"The Cheetah Brothers"
JULIAN’S #2 PICK
“THE CHEETAH BROTHERS”
In captivity, 4 seconds and 42 photos later, this photo was the only one in focus with all
8 paws off the ground!
Cheetahs usually hunt alone. But in this Youtube video, 2 male cheetahs join together to attack prey much larger than themselves.
FACTS ABOUT the CHEETAH by NATIONAL GEOGRAPHIC
The cheetah is the world's fastest land mammal. With acceleration that would leave most automobiles in the dust, a cheetah can go from 0 to 60 miles an hour in only three seconds. These big cats are quite nimble at high speed and can make quick and sudden turns in pursuit of prey.
SIZE RELATIVE TO A 6-FT MAN:
COMMON NAME: Cheetah
SCIENTIFIC NAME: Acinonyx jubatus
AVERAGE LIFE SPAN IN THE WILD: 10 to 12 years
SIZE: 3.5 to 4.5 feet; tail: 25.5 to 31.5 inches
WEIGHT: 77 to 143 pounds
SIZE RELATIVE TO A 6-FT MAN:
Speed and Hunting
Before unleashing their speed, cheetahs use exceptionally keen eyesight to scan their grassland environment for signs of prey—especially antelope and hares. This big cat is a daylight hunter that benefits from stealthy movement and a distinctive spotted coat that allows it to blend easily into high, dry grasses.
When the moment is right a cheetah will sprint after its quarry and attempt to knock it down. Such chases cost the hunter a tremendous amount of energy and are usually over in less than a minute. If successful, the cheetah will often drag its kill to a shady hiding place to protect it from opportunistic animals that sometimes steal a kill before the cheetah can eat. Cheetahs need only drink once every three to four days.
Breeding and Population
Female cheetahs typically have a litter of three cubs and live with them for one and a half to two years. Young cubs spend their first year learning from their mother and practicing hunting techniques with playful games. Male cheetahs live alone or in small groups, often with their littermates.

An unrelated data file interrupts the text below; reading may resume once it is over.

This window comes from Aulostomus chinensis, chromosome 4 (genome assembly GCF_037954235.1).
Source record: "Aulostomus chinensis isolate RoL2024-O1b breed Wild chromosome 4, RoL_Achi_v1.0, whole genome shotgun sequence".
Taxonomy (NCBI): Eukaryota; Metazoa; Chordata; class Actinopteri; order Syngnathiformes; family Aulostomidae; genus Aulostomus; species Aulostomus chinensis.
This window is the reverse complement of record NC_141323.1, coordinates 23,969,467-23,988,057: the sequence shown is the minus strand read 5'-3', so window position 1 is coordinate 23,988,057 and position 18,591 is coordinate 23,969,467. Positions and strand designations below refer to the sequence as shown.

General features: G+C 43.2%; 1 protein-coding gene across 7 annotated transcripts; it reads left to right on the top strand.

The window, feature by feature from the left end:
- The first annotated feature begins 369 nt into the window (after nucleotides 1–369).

Most wild cheetahs are found in eastern and southwestern Africa. These populations are under pressure as the wide-open grasslands they favor are disappearing at the hands of human settlers.
Description of Cheetahs
The carnivorous Cheetah (Acinonyx jubatus) is described as the fastest mammal on Earth. It has long legs, a tall, slim build and its colors are tawny, black-spotted fur. The cheetah's spots help to camouflage it in its environment. Unlike the other cats it has non-retractile claws. The name Cheetah comes from the Hindu word ''chita'' meaning 'spotted one'.
Species of Cheetahs
The cheetah, Acinonyx jubatus, is the sole member of its genus - all other species have become extinct. There are 5 subspecies of cheetah in the genus Acinonyx - 4 in Africa and 1 in Iran.
Basic Facts about Cheetahs
The name of a male is referred to simply as a cheetah
The name of a female is referred to as a she-cheetah
The name or offspring, or baby Cheetahs, is a cub
The average size of a litter is between 2 - 5 cubs
The sound made by Cheetahs is referred to as a growl, hiss or snarl
Facts about the Size of Cheetahs
Fully grown cheetahs reach the height to shoulder of 2.3 - 2.8 feet
Adult cheetahs weigh between 75-150 pounds
Cool and Fun Facts about the life, behavior and personality of Cheetahs
Cheetahs were trained by man for hunting as long as 3000 BC
They have a keen sense of hearing, sight and smell
A fully grown cheetah can reach speeds in excess of 60 mph
No natural enemies
Cheetahs are often mistaken for leopards
The Female cheetah is solitary
Male cheetahs live in small groups
Cheetahs Lifespan - Up to 12 years in the wild
Genus and Species: Acinonyx jubatus
The world's fastest land mammal is vulnerable to extinction throughout its range.
Physical Description: Built more like greyhounds than typical cats, cheetahs are adapted for brief but intense bursts of speed. They have wiry bodies and small heads. Their coats are golden or yellowish, embellished with many small black spots, and their tails are long with a few black bands and sometimes a white tip. Black stripes run from their eyes down to the corners of their mouths.